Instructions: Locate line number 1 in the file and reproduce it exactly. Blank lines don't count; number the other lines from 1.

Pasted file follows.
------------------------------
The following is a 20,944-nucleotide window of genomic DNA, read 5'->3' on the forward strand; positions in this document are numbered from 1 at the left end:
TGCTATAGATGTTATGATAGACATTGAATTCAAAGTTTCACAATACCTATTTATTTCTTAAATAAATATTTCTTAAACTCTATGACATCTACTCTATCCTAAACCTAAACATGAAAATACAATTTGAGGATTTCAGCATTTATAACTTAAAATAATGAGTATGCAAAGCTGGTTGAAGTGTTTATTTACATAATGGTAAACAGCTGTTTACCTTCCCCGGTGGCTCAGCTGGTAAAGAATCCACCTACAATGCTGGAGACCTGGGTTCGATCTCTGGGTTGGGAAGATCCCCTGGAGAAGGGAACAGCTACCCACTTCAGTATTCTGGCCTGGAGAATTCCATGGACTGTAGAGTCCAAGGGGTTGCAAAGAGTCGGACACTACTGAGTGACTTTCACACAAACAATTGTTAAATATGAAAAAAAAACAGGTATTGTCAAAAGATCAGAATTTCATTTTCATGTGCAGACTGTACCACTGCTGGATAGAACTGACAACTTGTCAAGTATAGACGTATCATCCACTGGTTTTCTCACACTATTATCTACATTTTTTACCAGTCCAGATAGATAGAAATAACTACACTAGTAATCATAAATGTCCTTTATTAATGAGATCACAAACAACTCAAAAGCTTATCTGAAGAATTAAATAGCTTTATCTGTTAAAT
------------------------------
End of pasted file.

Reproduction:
The following is a 20,944-nucleotide window of genomic DNA, read 5'->3' on the forward strand; positions in this document are numbered from 1 at the left end: